Real estate investments in Italy have grown to over €3.4bn in the first half of 2016, which is almost 35% higher year-on-year, according to Savills.
Cross border investment into Italy accounted for 65% of all deals, while international funds are increasingly dominating the market, with 80% of foreign capital coming from Europe, the real estate advisor said.
“Favourable market conditions are fuelling the supply of product in the Italian market through fund liquidations or equity fund investors who are taking advantage of the point in the market’s cycle to dispose of some of the most liquid assets in their portfolios,” said Eri Mitsosterigiou, director of Research at Savills Europe.
“Our analysis suggests Italy is at an earlier stage in the cycle compared to Europe’s primary markets in France, Germany and the UK, therefore international investors are still identifying the potential for capital growth and better returns from core Italian product,” Mitsosterigiou said.
According to Savills, investment into the office sector in Italy this year accounted for near 46% of all activity, over 40% ahead of H1 2015.
The retail sector represented 26% of the total investment volume, also a year-on-year 40% hike. The high streets of Milan, Rome and Florence are dominating the retail investment market and the first six months of this year saw circa €505m invested, an increase of near 80% compared to the previous year.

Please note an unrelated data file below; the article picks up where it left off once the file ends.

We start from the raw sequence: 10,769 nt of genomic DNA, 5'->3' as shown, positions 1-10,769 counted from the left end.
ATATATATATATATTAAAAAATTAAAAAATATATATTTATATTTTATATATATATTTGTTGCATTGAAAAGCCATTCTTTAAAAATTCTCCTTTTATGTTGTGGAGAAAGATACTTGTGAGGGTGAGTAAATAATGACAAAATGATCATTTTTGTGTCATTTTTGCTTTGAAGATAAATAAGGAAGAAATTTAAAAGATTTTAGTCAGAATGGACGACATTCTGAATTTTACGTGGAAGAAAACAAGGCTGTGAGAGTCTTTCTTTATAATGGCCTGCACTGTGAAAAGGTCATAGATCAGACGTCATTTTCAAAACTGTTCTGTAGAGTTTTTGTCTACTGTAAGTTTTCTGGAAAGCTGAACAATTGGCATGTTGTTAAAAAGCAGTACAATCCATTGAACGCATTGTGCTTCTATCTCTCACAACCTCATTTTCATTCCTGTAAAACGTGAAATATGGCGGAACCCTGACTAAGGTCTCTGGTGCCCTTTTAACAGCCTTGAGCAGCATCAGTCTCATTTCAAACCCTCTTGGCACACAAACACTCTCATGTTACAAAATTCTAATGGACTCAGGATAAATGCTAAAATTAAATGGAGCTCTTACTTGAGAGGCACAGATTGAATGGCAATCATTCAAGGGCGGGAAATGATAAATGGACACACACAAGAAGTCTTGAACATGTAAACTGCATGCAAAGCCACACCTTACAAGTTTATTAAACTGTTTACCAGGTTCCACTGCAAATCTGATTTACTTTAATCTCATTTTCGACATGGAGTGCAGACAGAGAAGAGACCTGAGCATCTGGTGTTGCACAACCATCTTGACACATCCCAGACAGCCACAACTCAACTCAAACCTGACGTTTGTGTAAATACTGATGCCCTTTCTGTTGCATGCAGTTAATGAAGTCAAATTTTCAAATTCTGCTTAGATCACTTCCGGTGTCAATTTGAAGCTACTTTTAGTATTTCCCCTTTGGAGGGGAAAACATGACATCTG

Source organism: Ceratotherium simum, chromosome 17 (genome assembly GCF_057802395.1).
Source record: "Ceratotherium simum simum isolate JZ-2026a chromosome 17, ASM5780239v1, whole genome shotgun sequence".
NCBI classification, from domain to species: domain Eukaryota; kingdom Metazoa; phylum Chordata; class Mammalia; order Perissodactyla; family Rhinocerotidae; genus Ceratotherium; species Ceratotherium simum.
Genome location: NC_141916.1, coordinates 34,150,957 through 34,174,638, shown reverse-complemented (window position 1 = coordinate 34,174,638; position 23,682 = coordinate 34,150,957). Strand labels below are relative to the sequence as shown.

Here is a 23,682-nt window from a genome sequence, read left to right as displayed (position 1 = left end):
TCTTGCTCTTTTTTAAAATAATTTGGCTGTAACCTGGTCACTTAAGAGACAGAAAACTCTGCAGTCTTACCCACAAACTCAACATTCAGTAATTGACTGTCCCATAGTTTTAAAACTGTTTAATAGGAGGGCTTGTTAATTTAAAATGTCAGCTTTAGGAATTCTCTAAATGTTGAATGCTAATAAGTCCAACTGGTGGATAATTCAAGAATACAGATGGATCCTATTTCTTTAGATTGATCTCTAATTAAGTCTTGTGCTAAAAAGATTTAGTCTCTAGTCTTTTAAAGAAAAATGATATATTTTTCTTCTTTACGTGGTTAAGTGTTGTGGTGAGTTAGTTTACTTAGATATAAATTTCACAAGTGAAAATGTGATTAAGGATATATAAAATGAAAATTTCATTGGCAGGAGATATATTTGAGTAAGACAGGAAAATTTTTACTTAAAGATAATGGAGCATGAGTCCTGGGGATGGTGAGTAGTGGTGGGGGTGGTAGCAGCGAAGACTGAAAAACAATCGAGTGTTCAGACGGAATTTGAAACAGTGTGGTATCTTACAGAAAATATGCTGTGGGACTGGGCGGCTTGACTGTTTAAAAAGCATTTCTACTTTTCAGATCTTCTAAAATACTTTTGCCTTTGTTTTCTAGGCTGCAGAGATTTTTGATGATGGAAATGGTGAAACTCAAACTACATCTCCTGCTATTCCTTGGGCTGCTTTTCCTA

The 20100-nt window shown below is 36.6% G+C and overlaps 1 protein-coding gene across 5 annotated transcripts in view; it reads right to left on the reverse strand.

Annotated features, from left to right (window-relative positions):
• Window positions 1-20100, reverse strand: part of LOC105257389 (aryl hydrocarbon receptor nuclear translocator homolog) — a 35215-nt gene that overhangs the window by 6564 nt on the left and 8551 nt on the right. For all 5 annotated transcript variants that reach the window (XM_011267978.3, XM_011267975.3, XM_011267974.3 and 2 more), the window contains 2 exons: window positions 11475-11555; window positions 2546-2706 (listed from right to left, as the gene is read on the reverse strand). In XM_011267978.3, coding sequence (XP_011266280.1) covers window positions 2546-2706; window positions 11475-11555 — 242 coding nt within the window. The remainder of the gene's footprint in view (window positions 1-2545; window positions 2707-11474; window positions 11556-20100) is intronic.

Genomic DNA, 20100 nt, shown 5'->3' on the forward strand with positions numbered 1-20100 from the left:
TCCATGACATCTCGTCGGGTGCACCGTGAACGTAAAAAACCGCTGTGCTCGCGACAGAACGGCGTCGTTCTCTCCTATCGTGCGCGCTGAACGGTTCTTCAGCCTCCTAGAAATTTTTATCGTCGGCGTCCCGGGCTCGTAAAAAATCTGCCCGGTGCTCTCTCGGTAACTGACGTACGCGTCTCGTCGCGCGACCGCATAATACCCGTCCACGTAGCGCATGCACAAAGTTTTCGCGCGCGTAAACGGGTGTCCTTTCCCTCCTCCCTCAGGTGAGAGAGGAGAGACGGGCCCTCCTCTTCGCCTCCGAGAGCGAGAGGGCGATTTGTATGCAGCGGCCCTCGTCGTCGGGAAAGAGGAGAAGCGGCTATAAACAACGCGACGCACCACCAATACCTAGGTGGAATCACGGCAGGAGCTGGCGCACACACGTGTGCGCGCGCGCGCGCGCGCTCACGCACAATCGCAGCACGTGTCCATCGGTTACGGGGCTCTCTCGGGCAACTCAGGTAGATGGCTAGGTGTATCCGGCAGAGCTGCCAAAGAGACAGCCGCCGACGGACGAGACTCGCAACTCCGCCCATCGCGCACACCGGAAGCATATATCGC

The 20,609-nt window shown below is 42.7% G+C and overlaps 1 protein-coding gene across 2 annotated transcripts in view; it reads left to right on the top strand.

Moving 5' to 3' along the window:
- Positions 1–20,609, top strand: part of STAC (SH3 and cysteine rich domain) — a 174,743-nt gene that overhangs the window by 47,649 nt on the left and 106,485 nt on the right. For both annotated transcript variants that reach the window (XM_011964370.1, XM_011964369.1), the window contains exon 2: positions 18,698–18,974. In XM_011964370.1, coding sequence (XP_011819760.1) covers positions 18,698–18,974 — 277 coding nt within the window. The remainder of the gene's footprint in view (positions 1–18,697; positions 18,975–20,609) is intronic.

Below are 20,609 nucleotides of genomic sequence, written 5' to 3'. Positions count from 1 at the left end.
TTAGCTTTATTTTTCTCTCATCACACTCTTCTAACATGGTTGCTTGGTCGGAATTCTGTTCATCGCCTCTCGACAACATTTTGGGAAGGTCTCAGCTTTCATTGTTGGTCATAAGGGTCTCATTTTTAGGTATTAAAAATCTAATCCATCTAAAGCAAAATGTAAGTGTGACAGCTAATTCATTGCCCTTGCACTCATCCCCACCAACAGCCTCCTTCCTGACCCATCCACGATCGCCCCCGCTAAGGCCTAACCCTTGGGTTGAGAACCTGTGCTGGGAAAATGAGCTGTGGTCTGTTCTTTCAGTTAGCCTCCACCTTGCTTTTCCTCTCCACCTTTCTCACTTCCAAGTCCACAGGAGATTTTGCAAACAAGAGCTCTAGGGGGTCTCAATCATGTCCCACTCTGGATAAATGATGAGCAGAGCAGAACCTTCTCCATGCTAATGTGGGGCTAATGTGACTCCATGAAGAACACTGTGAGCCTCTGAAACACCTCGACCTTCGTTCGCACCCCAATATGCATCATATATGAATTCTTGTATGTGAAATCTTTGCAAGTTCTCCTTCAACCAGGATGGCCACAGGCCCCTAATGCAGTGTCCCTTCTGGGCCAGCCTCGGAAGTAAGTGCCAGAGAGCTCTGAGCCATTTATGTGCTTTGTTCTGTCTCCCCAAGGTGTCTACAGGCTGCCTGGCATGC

Savills also recorded that H1 2016 experienced a notable increase in investment into alternative commercial real estate sectors (including hospitality). Almost 22%, circa €761m, of the total volume can be attributed to investment into the alternatives sector, markedly within healthcare.
Also of note is that the vast majority of the transactions so far in 2016 were on a single asset basis, whilst portfolio transactions accounted for 21% of the total, down from 35% in H1 2015.
Looking at the next twelve months, Savills believes that the supply of commercial real estate is set to increase as funds will take advantage of the improving market conditions, particularly the ones that purchased in the low point of the cycle in 2011-2012.
“Prime locations of major Italian cities are most likely to benefit from this trend, while top yields for the best office and retail assets in Milan and Rome could stabilise this year following a few quarters of steep yield compression,“ comments Marco Montosi, head of Investment at Savills Italy.